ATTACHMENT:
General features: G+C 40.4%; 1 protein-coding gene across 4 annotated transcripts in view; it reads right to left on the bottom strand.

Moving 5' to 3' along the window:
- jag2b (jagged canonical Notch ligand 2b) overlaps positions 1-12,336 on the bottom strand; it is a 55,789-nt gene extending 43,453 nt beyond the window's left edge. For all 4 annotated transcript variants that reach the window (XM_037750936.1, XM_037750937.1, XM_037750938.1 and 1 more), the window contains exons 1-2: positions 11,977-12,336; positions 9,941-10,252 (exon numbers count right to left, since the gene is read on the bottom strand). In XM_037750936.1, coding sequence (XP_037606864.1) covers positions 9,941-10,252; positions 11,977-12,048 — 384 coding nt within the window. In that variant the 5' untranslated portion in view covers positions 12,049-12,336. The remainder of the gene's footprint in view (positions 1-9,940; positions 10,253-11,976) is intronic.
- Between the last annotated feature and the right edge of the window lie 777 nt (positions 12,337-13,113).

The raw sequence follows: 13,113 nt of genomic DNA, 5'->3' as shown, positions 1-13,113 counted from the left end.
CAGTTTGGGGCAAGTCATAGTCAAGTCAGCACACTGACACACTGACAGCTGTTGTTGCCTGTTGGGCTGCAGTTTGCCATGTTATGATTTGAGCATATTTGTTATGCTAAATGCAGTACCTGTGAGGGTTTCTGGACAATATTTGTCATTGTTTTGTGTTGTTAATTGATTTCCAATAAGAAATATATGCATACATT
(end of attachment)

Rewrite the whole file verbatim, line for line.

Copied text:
General features: G+C 40.4%; 1 protein-coding gene across 4 annotated transcripts in view; it reads right to left on the bottom strand.

Moving 5' to 3' along the window:
- jag2b (jagged canonical Notch ligand 2b) overlaps positions 1-12,336 on the bottom strand; it is a 55,789-nt gene extending 43,453 nt beyond the window's left edge. For all 4 annotated transcript variants that reach the window (XM_037750936.1, XM_037750937.1, XM_037750938.1 and 1 more), the window contains exons 1-2: positions 11,977-12,336; positions 9,941-10,252 (exon numbers count right to left, since the gene is read on the bottom strand). In XM_037750936.1, coding sequence (XP_037606864.1) covers positions 9,941-10,252; positions 11,977-12,048 — 384 coding nt within the window. In that variant the 5' untranslated portion in view covers positions 12,049-12,336. The remainder of the gene's footprint in view (positions 1-9,940; positions 10,253-11,976) is intronic.
- Between the last annotated feature and the right edge of the window lie 777 nt (positions 12,337-13,113).

The raw sequence follows: 13,113 nt of genomic DNA, 5'->3' as shown, positions 1-13,113 counted from the left end.
CAGTTTGGGGCAAGTCATAGTCAAGTCAGCACACTGACACACTGACAGCTGTTGTTGCCTGTTGGGCTGCAGTTTGCCATGTTATGATTTGAGCATATTTGTTATGCTAAATGCAGTACCTGTGAGGGTTTCTGGACAATATTTGTCATTGTTTTGTGTTGTTAATTGATTTCCAATAAGAAATATATGCATACATT